An April 9 blog post by Denver Water was headlined, "It's raining, it's snowing, the drought is still going." The post notes that it would take about six feet of new snow over the next couple of weeks in the mountain watersheds Denver relies on to have a normal snowpack, and even if the snowpack were normal, they would still be in drought because of low reservoir levels left over from last year.
This month, private forest landowners around the state will be receiving letters from the Colorado State Forest Service to request property access to collect essential data about forest health conditions in Colorado. The requests are part of the National Forest Inventory and Analysis (FIA) Program — the principal source of information used to assess the status of America's forests.
The Bureau of Land Management's Uncompahgre Field Office will initiate an Environmental Impact Statement for a proposal to drill up to 146 natural gas wells and four water disposal wells in the Bull Mountain Unit, and construct associated access roads and pipelines.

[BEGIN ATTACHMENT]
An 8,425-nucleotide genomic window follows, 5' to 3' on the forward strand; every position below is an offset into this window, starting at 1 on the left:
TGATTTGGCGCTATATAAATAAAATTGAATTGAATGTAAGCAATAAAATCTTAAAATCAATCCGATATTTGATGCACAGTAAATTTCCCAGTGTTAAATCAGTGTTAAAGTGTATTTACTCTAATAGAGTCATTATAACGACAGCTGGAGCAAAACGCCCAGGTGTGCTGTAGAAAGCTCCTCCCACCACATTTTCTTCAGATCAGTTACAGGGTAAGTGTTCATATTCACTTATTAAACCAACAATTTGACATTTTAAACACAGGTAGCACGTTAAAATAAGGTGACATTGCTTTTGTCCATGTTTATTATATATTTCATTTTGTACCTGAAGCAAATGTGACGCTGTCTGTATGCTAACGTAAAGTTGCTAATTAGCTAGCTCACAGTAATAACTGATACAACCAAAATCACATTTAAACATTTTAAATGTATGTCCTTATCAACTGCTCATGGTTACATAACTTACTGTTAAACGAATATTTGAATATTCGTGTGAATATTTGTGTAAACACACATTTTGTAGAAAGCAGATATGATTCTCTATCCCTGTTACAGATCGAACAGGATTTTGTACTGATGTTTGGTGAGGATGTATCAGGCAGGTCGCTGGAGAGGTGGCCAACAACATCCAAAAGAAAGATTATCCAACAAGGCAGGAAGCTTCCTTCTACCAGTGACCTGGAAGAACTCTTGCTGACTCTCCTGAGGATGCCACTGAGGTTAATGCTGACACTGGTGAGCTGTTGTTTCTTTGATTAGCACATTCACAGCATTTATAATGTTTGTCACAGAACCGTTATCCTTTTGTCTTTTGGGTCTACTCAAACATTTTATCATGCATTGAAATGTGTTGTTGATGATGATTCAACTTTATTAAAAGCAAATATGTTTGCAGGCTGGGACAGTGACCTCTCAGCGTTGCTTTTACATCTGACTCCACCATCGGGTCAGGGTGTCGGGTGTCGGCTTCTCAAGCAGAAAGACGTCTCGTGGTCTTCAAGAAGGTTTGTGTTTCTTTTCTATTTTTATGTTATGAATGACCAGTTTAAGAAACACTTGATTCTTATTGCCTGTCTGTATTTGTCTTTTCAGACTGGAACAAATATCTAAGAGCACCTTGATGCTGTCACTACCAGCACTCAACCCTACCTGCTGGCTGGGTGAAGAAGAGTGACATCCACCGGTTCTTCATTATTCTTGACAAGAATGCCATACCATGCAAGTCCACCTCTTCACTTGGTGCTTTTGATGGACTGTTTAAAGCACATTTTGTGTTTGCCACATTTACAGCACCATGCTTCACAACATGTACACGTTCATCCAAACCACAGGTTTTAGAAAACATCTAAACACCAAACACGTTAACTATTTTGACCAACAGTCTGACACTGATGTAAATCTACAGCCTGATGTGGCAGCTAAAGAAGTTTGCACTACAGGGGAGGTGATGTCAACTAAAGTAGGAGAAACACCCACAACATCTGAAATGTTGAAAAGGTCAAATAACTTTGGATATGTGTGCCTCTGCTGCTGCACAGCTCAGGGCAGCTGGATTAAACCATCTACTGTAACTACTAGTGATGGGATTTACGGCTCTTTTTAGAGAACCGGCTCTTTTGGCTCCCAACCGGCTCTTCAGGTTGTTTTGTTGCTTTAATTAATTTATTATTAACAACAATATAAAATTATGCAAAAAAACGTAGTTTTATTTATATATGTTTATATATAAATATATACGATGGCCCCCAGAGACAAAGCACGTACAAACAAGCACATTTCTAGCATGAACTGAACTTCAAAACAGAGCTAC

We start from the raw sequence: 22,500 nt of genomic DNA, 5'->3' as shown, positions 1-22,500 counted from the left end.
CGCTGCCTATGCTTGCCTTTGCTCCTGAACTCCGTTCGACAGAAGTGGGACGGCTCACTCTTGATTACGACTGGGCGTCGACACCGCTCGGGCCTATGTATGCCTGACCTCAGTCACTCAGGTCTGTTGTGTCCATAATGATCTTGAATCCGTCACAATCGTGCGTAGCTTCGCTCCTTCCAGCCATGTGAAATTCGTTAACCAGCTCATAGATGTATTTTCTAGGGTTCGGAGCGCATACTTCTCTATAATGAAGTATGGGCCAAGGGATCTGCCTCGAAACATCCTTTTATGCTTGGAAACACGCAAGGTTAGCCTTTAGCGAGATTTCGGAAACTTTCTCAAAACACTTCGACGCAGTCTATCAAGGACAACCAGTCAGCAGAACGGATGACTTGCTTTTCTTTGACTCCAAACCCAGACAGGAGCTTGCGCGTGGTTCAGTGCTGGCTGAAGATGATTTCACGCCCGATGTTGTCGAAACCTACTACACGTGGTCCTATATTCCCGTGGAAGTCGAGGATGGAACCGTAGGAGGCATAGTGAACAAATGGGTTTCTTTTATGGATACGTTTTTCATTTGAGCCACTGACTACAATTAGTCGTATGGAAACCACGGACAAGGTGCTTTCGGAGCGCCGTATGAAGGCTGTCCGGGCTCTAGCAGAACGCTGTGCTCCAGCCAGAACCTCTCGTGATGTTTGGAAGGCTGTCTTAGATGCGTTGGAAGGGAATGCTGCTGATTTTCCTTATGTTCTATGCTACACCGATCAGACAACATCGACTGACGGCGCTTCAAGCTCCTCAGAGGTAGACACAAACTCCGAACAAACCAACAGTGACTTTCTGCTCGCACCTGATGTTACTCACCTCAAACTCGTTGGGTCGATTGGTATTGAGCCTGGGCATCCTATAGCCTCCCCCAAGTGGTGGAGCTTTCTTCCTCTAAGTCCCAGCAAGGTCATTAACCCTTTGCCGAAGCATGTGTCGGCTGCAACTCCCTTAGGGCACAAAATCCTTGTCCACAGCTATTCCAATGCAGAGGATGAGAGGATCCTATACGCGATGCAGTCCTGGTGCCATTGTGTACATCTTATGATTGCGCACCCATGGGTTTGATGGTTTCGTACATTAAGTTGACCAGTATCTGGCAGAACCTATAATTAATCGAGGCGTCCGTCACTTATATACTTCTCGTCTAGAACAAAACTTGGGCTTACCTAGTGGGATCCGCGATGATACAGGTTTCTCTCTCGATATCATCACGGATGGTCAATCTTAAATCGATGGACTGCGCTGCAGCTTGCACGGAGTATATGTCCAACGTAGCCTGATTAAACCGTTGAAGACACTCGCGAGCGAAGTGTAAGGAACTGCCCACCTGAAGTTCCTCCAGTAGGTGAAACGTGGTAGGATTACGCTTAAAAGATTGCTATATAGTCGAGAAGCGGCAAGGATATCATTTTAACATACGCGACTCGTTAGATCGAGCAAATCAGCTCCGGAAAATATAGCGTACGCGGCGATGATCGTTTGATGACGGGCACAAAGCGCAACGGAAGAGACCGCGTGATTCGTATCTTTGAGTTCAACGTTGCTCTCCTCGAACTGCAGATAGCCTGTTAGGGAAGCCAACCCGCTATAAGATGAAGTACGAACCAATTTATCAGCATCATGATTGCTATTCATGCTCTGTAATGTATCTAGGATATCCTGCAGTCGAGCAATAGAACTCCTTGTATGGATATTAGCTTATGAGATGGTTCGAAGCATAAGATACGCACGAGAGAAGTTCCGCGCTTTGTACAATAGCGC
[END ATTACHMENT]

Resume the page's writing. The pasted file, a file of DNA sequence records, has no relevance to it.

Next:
The proposal for the Bull Mountain Unit Master Development Plan is located on about 19,645 acres of federal and private subsurface mineral estate in the upper North Fork Valley 30 miles northeast of the Town of Paonia and bisected by Colorado State Highway 133.
With the statewide snowpack sitting at 73 percent of average on April 1, and reservoir storage at 71 percent of average — a mere 39 percent of full capacity — this is going to be a difficult year for all water users in the state.
In eastern Colorado, farmers are talking about cutting back the acreage they will plant, and Denver has already announced two days per week watering restrictions.
Colorado specialty crops range from perennial favorites like potatoes and onions to exciting innovators such as lavender and hops. To help develop and promote the state's specialty crops, the Colorado Department of Agriculture (CDA) is seeking proposals for the Specialty Crops Block Grant Program.